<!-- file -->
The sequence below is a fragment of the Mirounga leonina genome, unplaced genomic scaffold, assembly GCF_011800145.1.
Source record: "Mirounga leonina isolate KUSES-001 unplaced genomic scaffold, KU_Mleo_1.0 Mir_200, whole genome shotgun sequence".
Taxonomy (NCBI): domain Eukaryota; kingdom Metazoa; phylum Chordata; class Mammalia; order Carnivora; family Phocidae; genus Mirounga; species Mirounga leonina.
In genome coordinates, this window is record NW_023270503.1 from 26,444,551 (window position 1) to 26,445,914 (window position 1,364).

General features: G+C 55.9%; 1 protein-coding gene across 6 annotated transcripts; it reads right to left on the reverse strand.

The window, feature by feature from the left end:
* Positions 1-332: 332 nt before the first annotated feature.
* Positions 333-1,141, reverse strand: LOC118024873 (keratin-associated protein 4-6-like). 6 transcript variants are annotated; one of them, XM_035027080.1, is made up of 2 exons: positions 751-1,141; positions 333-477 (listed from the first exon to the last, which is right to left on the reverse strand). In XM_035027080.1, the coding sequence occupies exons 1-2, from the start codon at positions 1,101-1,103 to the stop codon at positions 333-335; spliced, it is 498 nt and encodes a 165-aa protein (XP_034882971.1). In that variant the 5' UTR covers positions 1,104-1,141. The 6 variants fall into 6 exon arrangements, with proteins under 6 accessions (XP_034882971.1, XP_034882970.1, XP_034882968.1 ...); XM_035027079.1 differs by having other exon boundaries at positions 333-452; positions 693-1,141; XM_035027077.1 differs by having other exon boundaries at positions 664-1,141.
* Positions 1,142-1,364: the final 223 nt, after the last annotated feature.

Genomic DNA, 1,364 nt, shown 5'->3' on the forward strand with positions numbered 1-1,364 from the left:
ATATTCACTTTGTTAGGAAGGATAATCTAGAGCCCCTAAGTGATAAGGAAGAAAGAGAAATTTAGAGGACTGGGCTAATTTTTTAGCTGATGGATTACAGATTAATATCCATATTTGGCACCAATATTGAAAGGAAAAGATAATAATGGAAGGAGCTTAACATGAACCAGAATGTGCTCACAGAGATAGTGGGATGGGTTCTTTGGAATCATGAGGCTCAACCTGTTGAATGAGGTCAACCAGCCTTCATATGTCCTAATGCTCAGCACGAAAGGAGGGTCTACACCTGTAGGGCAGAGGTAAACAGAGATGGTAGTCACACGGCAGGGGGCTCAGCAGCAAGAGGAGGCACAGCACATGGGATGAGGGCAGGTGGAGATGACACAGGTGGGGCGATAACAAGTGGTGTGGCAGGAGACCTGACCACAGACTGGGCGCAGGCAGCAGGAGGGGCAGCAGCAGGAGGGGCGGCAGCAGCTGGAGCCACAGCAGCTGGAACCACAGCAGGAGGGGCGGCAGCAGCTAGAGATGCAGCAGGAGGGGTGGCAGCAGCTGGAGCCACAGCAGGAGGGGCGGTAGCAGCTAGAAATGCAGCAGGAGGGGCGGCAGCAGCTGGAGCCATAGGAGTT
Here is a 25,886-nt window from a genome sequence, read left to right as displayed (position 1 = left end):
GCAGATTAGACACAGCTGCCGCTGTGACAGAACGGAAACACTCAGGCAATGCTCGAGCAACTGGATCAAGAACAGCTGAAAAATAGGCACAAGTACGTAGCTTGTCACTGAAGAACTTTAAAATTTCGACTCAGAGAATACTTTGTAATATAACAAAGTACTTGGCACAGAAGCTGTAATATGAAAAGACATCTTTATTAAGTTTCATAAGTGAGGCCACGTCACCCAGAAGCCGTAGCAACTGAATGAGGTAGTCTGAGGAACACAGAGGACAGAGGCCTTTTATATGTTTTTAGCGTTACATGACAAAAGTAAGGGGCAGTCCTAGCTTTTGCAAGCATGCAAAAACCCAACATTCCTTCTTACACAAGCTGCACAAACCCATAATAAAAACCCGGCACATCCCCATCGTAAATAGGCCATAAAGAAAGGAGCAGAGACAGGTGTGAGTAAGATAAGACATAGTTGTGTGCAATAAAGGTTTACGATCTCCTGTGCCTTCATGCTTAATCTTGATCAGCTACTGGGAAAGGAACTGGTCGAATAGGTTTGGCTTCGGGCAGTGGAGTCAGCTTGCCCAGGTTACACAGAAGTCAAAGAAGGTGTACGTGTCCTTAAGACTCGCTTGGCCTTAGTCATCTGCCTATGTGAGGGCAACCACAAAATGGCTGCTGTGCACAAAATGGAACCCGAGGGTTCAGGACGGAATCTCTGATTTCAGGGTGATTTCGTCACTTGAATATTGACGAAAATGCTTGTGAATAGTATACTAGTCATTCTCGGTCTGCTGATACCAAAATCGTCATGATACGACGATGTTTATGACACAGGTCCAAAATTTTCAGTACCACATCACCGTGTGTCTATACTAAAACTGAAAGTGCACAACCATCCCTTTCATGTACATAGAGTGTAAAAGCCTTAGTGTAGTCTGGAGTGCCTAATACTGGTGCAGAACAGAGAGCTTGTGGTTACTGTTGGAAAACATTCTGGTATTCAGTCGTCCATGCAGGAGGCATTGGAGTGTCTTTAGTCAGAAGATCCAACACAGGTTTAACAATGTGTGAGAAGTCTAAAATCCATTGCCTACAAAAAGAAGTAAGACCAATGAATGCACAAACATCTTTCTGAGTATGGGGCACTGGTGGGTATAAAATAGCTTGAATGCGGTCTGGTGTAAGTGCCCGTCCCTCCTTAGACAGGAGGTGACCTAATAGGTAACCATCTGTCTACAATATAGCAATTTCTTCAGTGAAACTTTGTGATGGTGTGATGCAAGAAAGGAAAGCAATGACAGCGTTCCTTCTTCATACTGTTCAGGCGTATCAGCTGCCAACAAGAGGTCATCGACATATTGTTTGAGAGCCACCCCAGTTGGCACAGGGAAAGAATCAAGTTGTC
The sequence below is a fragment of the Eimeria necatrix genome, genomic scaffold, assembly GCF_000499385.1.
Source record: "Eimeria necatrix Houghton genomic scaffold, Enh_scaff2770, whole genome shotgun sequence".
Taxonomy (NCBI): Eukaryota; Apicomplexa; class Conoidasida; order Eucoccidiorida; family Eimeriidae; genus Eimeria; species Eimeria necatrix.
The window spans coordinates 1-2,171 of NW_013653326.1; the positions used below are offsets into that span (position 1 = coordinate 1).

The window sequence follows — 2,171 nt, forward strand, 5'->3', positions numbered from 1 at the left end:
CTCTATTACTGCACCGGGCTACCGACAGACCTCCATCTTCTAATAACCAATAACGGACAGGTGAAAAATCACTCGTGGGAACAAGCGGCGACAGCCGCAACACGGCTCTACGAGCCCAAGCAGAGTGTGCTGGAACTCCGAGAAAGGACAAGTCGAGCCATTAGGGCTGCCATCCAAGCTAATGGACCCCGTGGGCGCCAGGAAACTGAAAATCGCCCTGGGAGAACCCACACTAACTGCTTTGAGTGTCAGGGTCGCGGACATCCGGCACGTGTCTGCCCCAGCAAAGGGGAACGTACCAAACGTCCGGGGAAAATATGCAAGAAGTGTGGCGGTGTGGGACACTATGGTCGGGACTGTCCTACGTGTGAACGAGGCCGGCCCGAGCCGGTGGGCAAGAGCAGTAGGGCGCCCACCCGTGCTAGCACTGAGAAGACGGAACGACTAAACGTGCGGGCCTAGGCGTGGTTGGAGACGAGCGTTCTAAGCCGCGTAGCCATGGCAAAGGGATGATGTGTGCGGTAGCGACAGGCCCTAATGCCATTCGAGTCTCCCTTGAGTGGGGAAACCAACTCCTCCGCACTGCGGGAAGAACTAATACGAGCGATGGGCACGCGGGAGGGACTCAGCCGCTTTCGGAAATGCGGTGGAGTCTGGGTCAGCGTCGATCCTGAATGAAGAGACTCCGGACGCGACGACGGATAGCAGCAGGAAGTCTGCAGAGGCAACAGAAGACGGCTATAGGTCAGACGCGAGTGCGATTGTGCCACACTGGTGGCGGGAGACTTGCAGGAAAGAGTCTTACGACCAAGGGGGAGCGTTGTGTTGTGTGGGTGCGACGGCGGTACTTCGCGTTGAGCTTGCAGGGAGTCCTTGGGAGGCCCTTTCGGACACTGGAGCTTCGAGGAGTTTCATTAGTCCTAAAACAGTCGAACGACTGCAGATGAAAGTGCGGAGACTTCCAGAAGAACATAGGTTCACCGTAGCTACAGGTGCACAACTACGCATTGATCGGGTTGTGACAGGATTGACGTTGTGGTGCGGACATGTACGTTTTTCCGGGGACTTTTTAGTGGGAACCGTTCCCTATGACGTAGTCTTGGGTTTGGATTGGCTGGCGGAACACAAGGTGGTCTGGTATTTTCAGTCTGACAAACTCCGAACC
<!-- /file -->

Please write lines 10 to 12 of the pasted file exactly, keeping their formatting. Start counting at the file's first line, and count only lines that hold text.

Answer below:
Genomic DNA, 1,364 nt, shown 5'->3' on the forward strand with positions numbered 1-1,364 from the left:
ATATTCACTTTGTTAGGAAGGATAATCTAGAGCCCCTAAGTGATAAGGAAGAAAGAGAAATTTAGAGGACTGGGCTAATTTTTTAGCTGATGGATTACAGATTAATATCCATATTTGGCACCAATATTGAAAGGAAAAGATAATAATGGAAGGAGCTTAACATGAACCAGAATGTGCTCACAGAGATAGTGGGATGGGTTCTTTGGAATCATGAGGCTCAACCTGTTGAATGAGGTCAACCAGCCTTCATATGTCCTAATGCTCAGCACGAAAGGAGGGTCTACACCTGTAGGGCAGAGGTAAACAGAGATGGTAGTCACACGGCAGGGGGCTCAGCAGCAAGAGGAGGCACAGCACATGGGATGAGGGCAGGTGGAGATGACACAGGTGGGGCGATAACAAGTGGTGTGGCAGGAGACCTGACCACAGACTGGGCGCAGGCAGCAGGAGGGGCAGCAGCAGGAGGGGCGGCAGCAGCTGGAGCCACAGCAGCTGGAACCACAGCAGGAGGGGCGGCAGCAGCTAGAGATGCAGCAGGAGGGGTGGCAGCAGCTGGAGCCACAGCAGGAGGGGCGGTAGCAGCTAGAAATGCAGCAGGAGGGGCGGCAGCAGCTGGAGCCATAGGAGTT
Here is a 25,886-nt window from a genome sequence, read left to right as displayed (position 1 = left end):